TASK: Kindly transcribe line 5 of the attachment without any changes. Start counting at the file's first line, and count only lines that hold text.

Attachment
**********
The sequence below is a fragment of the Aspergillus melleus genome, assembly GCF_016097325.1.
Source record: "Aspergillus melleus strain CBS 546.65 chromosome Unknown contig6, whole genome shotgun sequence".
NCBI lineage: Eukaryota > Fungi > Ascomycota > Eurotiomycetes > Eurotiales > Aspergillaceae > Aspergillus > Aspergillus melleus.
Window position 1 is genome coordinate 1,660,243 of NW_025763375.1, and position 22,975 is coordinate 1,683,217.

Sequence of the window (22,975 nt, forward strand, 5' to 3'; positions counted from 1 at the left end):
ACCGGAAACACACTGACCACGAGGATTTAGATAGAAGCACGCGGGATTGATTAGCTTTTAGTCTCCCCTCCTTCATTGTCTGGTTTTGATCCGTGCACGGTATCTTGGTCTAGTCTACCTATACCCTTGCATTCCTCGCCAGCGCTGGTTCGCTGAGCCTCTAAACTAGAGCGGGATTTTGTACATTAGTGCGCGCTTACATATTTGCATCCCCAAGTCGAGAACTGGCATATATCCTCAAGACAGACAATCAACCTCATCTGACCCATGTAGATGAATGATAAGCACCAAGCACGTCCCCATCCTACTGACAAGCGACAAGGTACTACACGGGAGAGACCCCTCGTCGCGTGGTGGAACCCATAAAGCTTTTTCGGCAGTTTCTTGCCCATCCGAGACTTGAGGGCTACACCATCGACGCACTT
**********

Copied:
Sequence of the window (22,975 nt, forward strand, 5' to 3'; positions counted from 1 at the left end):